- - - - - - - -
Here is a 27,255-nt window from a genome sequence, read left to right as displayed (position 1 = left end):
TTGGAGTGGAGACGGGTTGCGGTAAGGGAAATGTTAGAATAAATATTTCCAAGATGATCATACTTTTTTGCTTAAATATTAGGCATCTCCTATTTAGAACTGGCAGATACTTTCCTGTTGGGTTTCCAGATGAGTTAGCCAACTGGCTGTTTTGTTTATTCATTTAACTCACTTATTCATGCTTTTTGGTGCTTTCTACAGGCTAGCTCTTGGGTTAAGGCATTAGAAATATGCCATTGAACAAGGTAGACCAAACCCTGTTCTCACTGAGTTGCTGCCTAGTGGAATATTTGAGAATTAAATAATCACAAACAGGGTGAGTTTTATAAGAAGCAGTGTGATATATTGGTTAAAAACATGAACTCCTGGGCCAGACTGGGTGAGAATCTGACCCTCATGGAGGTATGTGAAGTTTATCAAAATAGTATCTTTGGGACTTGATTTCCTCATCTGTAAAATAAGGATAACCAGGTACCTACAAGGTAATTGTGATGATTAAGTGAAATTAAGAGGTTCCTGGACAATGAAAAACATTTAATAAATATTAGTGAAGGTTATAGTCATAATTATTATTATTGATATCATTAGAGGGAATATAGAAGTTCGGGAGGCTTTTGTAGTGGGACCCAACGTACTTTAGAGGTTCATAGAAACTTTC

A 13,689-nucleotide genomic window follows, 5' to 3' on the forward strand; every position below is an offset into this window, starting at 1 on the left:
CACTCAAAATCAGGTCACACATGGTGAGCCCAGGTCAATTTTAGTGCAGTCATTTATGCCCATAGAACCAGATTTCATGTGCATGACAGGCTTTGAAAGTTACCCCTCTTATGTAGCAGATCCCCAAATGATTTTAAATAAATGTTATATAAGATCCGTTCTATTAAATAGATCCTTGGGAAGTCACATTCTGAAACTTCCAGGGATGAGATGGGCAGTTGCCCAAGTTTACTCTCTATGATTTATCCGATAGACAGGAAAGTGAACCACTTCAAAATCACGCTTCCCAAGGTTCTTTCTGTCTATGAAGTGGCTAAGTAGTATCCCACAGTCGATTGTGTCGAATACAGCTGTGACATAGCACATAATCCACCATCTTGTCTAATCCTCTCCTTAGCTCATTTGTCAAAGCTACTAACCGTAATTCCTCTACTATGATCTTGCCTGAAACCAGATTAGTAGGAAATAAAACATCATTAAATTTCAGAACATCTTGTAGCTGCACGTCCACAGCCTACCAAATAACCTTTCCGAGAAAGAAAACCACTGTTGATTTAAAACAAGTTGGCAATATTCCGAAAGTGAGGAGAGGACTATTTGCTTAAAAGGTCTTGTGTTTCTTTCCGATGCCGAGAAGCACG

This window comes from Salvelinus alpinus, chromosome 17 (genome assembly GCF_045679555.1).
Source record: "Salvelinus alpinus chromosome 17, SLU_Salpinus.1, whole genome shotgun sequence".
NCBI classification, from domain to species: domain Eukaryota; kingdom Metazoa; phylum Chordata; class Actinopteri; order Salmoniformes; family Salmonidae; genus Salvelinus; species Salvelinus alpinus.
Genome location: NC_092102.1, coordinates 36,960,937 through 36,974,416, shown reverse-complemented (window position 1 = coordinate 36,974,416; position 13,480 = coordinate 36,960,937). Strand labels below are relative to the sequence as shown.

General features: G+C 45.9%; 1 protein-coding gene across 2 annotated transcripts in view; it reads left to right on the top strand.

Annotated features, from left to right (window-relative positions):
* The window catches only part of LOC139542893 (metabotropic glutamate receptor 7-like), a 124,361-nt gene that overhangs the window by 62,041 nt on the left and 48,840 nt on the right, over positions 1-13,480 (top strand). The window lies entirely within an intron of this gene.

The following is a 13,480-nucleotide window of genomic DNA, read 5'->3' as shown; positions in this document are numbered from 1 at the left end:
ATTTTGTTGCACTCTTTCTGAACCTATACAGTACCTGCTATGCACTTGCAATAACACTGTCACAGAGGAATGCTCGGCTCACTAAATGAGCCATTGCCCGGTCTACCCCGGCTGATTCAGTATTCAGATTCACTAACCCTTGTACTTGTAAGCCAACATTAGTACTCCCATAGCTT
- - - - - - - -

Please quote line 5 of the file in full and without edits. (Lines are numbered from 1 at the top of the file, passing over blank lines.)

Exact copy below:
This window comes from Salvelinus alpinus, chromosome 17 (genome assembly GCF_045679555.1).